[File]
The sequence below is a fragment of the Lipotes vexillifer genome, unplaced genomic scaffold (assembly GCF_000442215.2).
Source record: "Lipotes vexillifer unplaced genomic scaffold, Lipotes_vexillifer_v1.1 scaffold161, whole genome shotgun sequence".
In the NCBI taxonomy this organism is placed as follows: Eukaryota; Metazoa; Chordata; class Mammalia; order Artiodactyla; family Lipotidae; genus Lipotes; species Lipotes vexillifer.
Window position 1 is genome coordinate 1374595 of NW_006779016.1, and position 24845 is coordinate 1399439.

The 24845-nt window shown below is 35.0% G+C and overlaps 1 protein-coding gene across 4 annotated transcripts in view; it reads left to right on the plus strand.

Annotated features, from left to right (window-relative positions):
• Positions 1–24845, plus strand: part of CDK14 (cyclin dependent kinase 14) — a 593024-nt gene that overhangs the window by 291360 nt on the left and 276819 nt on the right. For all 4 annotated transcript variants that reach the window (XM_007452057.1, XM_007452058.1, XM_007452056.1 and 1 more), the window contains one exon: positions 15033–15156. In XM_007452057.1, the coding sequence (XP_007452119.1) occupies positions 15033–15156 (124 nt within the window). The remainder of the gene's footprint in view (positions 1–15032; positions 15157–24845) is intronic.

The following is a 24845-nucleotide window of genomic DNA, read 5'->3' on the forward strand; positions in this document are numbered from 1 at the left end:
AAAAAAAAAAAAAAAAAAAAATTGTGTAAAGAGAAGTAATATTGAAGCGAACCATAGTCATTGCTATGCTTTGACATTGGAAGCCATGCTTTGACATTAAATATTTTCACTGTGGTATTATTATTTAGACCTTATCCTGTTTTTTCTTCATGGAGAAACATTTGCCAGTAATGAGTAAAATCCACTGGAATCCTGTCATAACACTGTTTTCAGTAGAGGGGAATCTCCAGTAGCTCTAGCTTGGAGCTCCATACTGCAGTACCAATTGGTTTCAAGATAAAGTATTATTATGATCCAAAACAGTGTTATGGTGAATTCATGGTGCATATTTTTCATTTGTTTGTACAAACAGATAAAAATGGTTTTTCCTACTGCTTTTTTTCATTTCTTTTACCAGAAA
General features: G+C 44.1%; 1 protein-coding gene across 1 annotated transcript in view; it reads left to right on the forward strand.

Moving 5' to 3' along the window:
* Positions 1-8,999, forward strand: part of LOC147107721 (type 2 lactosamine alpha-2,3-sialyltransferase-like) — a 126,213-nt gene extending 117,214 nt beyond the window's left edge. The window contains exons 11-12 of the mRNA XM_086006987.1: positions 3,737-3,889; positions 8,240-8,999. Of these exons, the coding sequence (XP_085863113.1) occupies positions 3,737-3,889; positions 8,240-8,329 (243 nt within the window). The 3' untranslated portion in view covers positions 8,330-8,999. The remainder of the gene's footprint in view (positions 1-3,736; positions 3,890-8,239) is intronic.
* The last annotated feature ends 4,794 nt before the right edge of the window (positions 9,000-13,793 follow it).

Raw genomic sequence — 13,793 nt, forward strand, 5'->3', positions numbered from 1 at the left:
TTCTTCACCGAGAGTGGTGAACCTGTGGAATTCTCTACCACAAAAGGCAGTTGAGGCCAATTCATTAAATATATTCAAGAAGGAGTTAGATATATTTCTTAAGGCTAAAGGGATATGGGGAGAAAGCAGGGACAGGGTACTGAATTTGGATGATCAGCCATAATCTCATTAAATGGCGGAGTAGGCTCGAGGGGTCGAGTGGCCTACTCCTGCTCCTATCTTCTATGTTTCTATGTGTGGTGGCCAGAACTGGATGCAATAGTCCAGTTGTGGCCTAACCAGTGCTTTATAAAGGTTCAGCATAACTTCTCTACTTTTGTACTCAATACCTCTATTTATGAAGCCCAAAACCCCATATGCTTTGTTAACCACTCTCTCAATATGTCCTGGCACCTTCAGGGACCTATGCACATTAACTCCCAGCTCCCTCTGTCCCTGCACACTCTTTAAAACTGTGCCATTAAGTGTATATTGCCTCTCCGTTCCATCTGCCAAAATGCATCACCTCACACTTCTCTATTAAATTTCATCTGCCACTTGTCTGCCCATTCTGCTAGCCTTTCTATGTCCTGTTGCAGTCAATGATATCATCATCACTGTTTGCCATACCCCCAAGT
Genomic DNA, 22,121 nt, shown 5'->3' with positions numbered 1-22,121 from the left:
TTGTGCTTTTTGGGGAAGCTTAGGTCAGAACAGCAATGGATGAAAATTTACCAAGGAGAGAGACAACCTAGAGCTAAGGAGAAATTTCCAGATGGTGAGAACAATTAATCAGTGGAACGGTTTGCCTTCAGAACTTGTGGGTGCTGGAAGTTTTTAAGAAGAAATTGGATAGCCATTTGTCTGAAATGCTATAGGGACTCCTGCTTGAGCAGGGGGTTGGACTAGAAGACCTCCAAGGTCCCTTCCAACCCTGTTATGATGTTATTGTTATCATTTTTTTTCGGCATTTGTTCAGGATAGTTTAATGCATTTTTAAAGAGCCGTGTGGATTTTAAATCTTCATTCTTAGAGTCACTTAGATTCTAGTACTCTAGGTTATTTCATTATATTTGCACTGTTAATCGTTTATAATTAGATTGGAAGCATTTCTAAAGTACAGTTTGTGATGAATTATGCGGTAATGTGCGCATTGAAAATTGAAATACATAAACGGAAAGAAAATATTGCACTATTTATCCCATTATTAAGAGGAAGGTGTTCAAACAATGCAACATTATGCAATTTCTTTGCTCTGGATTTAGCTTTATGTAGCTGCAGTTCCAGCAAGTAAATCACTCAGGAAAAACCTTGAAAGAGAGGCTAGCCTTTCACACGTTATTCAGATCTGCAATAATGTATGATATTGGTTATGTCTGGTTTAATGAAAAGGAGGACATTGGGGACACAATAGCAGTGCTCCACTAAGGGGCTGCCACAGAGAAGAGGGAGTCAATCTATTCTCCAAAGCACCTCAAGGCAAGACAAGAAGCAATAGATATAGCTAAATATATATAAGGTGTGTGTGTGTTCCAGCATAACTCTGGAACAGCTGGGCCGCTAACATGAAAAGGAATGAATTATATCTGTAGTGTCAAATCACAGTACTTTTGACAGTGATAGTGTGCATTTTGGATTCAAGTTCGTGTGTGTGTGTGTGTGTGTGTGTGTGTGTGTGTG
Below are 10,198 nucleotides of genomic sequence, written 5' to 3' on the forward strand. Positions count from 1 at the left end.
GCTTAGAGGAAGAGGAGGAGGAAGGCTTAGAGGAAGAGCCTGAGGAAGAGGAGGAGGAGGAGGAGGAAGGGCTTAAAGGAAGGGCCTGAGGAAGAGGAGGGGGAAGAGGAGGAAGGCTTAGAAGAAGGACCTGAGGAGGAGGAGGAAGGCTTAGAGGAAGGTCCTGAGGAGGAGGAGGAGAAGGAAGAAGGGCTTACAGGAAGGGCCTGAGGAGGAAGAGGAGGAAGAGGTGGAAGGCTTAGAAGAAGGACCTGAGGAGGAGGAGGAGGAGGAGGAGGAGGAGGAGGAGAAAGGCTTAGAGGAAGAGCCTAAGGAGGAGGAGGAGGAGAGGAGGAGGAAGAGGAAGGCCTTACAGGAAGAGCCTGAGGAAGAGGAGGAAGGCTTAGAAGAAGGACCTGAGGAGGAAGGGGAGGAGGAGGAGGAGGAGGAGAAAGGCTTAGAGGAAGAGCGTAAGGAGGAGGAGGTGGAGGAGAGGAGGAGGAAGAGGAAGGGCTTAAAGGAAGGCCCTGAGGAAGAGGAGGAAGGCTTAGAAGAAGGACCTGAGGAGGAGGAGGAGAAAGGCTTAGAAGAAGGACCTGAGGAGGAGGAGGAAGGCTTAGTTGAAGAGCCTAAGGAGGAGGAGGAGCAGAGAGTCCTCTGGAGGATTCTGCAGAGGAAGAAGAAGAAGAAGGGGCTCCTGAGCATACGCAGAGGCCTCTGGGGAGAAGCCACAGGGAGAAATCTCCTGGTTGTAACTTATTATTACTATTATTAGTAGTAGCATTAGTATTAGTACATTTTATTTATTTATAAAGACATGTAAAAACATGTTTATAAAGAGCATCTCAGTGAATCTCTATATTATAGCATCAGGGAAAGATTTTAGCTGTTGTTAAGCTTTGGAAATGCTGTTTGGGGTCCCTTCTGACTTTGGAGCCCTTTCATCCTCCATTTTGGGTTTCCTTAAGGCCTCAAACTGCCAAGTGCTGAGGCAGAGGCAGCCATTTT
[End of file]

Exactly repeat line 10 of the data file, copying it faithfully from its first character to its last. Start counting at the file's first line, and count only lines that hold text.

General features: G+C 44.1%; 1 protein-coding gene across 1 annotated transcript in view; it reads left to right on the forward strand.